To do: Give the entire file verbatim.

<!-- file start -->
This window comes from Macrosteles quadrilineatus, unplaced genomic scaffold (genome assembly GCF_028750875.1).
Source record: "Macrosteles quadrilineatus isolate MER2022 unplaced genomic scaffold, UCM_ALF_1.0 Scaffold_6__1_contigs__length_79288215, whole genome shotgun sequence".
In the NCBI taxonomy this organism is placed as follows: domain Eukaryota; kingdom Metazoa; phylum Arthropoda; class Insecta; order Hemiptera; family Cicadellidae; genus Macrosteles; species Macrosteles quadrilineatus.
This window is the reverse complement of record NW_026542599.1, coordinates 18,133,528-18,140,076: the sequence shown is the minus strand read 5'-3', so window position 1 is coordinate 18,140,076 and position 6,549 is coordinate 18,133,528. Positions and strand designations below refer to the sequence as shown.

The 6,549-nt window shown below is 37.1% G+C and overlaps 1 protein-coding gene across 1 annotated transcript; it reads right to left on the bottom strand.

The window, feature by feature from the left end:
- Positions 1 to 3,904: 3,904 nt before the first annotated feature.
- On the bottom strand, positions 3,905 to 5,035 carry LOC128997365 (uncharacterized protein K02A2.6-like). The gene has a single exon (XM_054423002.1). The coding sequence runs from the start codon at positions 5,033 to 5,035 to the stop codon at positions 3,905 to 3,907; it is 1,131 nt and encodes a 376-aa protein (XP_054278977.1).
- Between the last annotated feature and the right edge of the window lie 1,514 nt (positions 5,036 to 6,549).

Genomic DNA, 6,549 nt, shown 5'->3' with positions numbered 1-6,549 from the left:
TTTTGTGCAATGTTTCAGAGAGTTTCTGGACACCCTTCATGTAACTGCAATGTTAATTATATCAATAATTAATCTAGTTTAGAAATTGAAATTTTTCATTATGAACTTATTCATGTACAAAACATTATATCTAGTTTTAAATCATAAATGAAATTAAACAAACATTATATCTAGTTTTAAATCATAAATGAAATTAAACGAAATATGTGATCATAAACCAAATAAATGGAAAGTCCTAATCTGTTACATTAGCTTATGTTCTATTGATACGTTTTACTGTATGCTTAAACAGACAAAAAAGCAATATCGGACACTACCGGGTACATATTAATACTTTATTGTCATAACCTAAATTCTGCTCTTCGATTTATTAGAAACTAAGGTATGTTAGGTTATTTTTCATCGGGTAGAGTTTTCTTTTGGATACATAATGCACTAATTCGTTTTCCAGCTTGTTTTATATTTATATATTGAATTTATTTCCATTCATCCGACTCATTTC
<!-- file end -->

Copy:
This window comes from Macrosteles quadrilineatus, unplaced genomic scaffold (genome assembly GCF_028750875.1).
Source record: "Macrosteles quadrilineatus isolate MER2022 unplaced genomic scaffold, UCM_ALF_1.0 Scaffold_6__1_contigs__length_79288215, whole genome shotgun sequence".
In the NCBI taxonomy this organism is placed as follows: domain Eukaryota; kingdom Metazoa; phylum Arthropoda; class Insecta; order Hemiptera; family Cicadellidae; genus Macrosteles; species Macrosteles quadrilineatus.
This window is the reverse complement of record NW_026542599.1, coordinates 18,133,528-18,140,076: the sequence shown is the minus strand read 5'-3', so window position 1 is coordinate 18,140,076 and position 6,549 is coordinate 18,133,528. Positions and strand designations below refer to the sequence as shown.

The 6,549-nt window shown below is 37.1% G+C and overlaps 1 protein-coding gene across 1 annotated transcript; it reads right to left on the bottom strand.

The window, feature by feature from the left end:
- Positions 1 to 3,904: 3,904 nt before the first annotated feature.
- On the bottom strand, positions 3,905 to 5,035 carry LOC128997365 (uncharacterized protein K02A2.6-like). The gene has a single exon (XM_054423002.1). The coding sequence runs from the start codon at positions 5,033 to 5,035 to the stop codon at positions 3,905 to 3,907; it is 1,131 nt and encodes a 376-aa protein (XP_054278977.1).
- Between the last annotated feature and the right edge of the window lie 1,514 nt (positions 5,036 to 6,549).

Genomic DNA, 6,549 nt, shown 5'->3' with positions numbered 1-6,549 from the left:
TTTTGTGCAATGTTTCAGAGAGTTTCTGGACACCCTTCATGTAACTGCAATGTTAATTATATCAATAATTAATCTAGTTTAGAAATTGAAATTTTTCATTATGAACTTATTCATGTACAAAACATTATATCTAGTTTTAAATCATAAATGAAATTAAACAAACATTATATCTAGTTTTAAATCATAAATGAAATTAAACGAAATATGTGATCATAAACCAAATAAATGGAAAGTCCTAATCTGTTACATTAGCTTATGTTCTATTGATACGTTTTACTGTATGCTTAAACAGACAAAAAAGCAATATCGGACACTACCGGGTACATATTAATACTTTATTGTCATAACCTAAATTCTGCTCTTCGATTTATTAGAAACTAAGGTATGTTAGGTTATTTTTCATCGGGTAGAGTTTTCTTTTGGATACATAATGCACTAATTCGTTTTCCAGCTTGTTTTATATTTATATATTGAATTTATTTCCATTCATCCGACTCATTTC